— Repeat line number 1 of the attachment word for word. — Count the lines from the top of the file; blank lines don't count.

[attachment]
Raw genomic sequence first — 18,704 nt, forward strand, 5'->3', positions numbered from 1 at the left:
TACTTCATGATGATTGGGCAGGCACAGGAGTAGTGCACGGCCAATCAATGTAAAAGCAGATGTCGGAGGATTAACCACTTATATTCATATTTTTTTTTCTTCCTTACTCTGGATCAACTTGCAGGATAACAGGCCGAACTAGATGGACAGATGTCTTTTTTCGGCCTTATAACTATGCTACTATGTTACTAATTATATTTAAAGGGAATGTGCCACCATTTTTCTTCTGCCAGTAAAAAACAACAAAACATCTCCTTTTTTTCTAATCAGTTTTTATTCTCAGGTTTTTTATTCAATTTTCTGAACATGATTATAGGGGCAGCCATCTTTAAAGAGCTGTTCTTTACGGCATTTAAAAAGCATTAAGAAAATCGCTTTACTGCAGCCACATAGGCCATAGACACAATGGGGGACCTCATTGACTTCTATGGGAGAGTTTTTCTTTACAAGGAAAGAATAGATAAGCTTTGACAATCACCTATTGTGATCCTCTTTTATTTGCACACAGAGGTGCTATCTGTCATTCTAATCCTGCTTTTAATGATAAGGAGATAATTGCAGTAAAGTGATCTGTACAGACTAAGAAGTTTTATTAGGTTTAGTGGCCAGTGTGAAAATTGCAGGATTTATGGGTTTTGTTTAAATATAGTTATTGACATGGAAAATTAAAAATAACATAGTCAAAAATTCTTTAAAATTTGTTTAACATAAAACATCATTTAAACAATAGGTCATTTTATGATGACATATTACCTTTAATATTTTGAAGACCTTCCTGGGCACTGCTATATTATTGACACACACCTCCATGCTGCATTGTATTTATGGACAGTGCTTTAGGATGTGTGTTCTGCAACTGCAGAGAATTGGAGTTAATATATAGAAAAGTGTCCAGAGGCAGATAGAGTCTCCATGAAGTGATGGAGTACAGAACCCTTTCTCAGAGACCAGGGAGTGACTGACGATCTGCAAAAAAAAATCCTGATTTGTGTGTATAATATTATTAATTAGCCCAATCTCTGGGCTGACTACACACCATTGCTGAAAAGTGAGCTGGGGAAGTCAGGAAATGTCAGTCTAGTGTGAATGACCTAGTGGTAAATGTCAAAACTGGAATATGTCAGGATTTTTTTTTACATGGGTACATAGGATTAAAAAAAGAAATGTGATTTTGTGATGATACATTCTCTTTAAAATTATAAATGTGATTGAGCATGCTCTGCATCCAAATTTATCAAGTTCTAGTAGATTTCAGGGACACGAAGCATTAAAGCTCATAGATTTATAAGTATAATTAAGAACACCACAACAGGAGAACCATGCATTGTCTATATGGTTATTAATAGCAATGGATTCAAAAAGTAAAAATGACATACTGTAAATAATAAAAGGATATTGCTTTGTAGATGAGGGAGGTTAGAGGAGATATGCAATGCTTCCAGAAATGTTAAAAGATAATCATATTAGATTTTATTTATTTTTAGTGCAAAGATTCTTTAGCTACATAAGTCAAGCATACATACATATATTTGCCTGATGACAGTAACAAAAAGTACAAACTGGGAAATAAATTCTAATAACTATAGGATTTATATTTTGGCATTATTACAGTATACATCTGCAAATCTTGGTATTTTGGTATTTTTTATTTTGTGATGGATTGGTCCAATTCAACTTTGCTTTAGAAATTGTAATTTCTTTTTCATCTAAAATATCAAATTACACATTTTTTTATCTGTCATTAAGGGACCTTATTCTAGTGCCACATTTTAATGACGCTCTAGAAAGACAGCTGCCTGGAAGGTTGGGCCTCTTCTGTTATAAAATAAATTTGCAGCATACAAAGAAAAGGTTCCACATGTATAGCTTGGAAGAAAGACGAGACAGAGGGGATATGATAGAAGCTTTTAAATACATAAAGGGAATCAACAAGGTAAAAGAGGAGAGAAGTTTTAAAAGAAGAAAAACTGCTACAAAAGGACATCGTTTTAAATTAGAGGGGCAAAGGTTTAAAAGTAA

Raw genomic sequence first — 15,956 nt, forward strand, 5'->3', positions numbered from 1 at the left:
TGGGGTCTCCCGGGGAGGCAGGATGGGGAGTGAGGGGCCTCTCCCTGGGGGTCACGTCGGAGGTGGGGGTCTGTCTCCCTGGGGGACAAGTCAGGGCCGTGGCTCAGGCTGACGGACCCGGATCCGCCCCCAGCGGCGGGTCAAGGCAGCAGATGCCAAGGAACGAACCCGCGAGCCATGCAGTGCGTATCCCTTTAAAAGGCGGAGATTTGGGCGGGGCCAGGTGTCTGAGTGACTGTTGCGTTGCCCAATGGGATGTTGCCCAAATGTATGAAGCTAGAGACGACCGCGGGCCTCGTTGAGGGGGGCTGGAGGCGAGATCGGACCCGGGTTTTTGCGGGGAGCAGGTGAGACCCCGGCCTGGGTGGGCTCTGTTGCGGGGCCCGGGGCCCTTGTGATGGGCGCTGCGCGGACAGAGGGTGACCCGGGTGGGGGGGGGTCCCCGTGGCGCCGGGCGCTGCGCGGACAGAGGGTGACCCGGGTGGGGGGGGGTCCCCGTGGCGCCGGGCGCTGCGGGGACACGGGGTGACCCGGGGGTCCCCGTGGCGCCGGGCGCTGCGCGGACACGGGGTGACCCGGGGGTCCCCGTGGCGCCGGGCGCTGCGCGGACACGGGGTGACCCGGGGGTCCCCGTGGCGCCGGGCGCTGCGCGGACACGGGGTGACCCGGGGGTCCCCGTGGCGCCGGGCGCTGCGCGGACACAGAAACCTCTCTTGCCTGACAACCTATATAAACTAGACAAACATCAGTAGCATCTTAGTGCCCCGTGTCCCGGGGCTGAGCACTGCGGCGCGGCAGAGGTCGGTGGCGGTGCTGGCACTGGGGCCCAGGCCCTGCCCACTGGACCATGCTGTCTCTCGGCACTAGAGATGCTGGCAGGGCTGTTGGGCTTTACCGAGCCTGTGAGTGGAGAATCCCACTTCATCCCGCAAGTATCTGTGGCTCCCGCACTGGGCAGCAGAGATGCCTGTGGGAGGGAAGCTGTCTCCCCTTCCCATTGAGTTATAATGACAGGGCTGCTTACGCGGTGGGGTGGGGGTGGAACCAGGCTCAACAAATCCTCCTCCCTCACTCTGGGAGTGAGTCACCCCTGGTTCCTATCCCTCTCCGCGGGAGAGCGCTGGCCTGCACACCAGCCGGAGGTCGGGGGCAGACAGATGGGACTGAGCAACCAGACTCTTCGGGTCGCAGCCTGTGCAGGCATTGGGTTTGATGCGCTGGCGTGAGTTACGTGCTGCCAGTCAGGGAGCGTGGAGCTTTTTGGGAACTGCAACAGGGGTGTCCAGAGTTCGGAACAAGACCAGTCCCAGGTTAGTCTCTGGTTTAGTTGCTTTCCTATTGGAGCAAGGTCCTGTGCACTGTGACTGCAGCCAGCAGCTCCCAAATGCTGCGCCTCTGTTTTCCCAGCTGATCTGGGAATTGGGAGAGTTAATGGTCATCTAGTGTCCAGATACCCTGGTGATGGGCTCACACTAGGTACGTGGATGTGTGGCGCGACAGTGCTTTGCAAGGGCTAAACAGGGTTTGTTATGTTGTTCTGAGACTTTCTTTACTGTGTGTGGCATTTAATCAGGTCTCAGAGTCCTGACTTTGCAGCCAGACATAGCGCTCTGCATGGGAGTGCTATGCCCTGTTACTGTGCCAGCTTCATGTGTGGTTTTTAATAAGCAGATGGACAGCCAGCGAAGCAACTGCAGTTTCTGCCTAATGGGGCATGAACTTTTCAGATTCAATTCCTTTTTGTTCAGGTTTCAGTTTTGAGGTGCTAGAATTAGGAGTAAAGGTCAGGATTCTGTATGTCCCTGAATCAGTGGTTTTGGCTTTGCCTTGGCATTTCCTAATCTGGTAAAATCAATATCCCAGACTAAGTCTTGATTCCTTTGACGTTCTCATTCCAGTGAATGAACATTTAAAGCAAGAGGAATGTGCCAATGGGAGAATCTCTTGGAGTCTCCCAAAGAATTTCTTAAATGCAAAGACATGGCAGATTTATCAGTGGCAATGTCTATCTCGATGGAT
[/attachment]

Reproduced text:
Raw genomic sequence first — 18,704 nt, forward strand, 5'->3', positions numbered from 1 at the left: